by Richard Price and Sally Price
with pen-and-ink drawings by Sally Price
A postmodern romp through the rain forest, Equatoria is both travelogue and cultural critique. On the right-hand pages the Prices chronicle their 1990 artifact-collecting expedition up the rivers of French Guiana, and on the left, stage an accompanying sideshow that enlists the help of Jonathan Swift, Joseph Conrad, Gabriel Garcia Marquez, Alex Haley, James Clifford, Eric Hobsbawm, Germaine Greer, and even the noted anthropologist James Goodfellow (who asks for more sex). Also included are quotes from the nurses, doctors, tourists, convicts and countless others who live in this French penal colony turned space center in tropical South America.
Charged with acquiring objects for a new museum, the Prices kept a log of their day-to-day adventures and misadventures, constantly confronting their ambivalence about the act of collecting, the very possibility of exhibiting cultures, and the future of anthropology. By the time their expedition arrived in the villages of the Aluku Maroons, these African American descendants of rebel slaves had become as comfortable in blue jeans and frilly mail-order dresses flown in from Paris as in breechcloths and trade-cotton wrapskirts. What would they think of exporting material chunks of their artistic heritage to a glossy modern building in a suburb of Cayenne?
Probing the nature of museums, collecting, and power relations between "us" and "them," the authors raise many troubling questions. Anyone concerned about cultural preservation, museums, "primitive" art, anthropology, indigenous rights, and the legacies of colonialism will be challenged by this playful, but eminently serious work.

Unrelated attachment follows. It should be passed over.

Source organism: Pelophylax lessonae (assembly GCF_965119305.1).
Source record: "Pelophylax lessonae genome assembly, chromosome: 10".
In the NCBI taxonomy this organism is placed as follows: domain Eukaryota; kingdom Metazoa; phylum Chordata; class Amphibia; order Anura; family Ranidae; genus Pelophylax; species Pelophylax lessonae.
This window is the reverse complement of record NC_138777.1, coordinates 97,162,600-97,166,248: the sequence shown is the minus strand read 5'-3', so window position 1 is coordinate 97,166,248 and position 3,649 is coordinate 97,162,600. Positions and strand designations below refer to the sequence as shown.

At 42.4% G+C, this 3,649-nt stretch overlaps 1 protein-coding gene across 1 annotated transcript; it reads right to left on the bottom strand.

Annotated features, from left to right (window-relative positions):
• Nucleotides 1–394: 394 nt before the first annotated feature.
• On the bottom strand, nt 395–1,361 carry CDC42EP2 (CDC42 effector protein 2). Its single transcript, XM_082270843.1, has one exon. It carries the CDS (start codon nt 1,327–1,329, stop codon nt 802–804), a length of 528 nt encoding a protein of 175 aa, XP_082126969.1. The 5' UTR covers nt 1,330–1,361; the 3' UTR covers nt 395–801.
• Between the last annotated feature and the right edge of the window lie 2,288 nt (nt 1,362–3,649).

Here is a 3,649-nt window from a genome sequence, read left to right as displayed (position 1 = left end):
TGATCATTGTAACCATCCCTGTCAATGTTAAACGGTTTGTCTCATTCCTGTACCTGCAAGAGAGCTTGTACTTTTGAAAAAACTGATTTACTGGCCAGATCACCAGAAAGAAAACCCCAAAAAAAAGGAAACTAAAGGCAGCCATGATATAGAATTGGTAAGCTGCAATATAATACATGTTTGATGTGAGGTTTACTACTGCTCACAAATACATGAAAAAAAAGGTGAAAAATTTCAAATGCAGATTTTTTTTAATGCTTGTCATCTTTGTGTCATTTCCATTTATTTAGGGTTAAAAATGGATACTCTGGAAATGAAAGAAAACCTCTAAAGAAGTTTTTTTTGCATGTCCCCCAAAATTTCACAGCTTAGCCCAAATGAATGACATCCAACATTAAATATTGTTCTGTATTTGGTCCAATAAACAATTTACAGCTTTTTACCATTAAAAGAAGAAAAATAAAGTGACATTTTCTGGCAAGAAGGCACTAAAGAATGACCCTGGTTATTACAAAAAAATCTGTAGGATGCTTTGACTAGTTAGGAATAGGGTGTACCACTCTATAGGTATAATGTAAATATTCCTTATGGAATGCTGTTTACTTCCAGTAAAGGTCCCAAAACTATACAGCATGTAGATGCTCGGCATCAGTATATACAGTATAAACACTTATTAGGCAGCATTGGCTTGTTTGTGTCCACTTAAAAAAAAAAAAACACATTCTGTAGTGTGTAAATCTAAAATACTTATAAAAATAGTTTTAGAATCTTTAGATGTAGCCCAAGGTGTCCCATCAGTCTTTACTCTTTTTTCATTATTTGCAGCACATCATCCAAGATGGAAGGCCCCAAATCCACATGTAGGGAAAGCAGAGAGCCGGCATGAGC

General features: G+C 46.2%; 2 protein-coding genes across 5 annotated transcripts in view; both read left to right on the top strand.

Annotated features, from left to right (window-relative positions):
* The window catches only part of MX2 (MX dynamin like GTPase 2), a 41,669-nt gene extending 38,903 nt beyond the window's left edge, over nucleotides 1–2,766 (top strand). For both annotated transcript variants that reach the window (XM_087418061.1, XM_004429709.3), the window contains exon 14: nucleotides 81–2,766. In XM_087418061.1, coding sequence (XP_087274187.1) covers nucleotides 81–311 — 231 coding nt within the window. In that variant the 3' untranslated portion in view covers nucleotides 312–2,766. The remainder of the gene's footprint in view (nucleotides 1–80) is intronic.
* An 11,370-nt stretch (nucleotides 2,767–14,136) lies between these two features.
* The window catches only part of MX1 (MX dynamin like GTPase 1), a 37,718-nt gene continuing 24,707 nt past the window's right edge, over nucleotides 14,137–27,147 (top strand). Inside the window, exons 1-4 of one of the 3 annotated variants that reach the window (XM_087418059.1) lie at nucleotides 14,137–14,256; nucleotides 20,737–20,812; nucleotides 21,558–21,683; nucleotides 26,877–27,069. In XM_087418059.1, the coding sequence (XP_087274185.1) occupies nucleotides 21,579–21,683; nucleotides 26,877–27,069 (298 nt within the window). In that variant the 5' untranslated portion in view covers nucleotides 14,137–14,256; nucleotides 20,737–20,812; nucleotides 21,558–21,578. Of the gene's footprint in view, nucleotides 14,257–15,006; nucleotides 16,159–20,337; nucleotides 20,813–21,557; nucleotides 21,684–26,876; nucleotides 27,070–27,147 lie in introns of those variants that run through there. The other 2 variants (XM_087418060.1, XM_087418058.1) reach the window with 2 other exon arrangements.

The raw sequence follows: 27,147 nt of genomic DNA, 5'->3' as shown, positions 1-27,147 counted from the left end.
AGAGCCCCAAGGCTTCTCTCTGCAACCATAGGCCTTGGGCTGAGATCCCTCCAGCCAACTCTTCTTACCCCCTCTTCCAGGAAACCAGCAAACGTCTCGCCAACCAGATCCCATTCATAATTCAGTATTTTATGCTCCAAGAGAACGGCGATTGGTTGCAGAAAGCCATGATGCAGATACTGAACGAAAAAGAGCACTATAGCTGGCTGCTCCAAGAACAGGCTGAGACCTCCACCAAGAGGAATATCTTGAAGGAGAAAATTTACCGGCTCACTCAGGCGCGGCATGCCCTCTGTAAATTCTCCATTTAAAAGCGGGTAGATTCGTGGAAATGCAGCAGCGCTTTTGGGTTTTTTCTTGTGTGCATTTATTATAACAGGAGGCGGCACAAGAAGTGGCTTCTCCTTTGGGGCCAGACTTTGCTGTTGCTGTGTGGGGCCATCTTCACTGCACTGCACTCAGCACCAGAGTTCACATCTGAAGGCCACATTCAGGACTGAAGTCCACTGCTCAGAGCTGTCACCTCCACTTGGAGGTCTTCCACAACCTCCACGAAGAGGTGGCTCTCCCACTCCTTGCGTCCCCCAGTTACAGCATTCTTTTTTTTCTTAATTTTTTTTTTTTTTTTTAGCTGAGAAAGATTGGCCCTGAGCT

"In this brilliantly crafted experiment in postmodern narration, the Prices treat us not only to a century's end mission scientifique, which invokes the most challenging intellectual and ethical issues facing today's collectors and museums, but also to a concise tour of the major concerns of anthropology as it wrestles with the thorny question of how best to represent cultures."
—J. Jorge Klor de Alva, president, University of Phoenix
"The latest in a series of volumes by the Prices that is proving to be the most interesting and most sustained body of experimental work in anthropology ... an ironic and irresistible meditation on collecting as an activity through which the sign of the primitive perpetually emerges in modernist, and for that matter, postmodernist discourses."
—George E. Marcus, Rice University
"Richard and Sally Price have continued their brilliant project on Saramaka arts and culture with this more personal document. Everything they touch turns to gold, including this present project, a beautifully written, morally engaged work that will be welcomed by museum curators and museum goers alike."
—Roger D. Abrahams, University of Pennsylvania
"Scholarly, up-to-date, and sophisticated in its understanding of the many fields in which it is implicated, Equatoria is a deft way of opening up a lot of thorny issues in current debates ... where anthropology, racism, postcoloniality, surrealism, and writing overlap.... This is an unusual and strikingly well done text which will intrigue and stoke the fires of key debates in cultural criticism, cultural doubt."
—Michael Taussig, Columbia University
"Over the last two decades, Richard and Sally Price have succeeded in creating an oeuvre unparalleled in the field of Afro-American studies since the days of Melville and Frances Herskovits."
—H. U. E. Thoden van Velzen, Amsterdam School for Social Research
"Equatoria takes us on a moral journey along a continuum of immorality called museum collecting. Sometimes pained, sometimes ironic, always insightful, the Prices offer an ethical tour of the ethnic ... a journey that anyone interested in turning the lived and lively into the dead and desiccated ought to take, at least once."
—Brackette F. Williams, MacArthur Foundation Fellow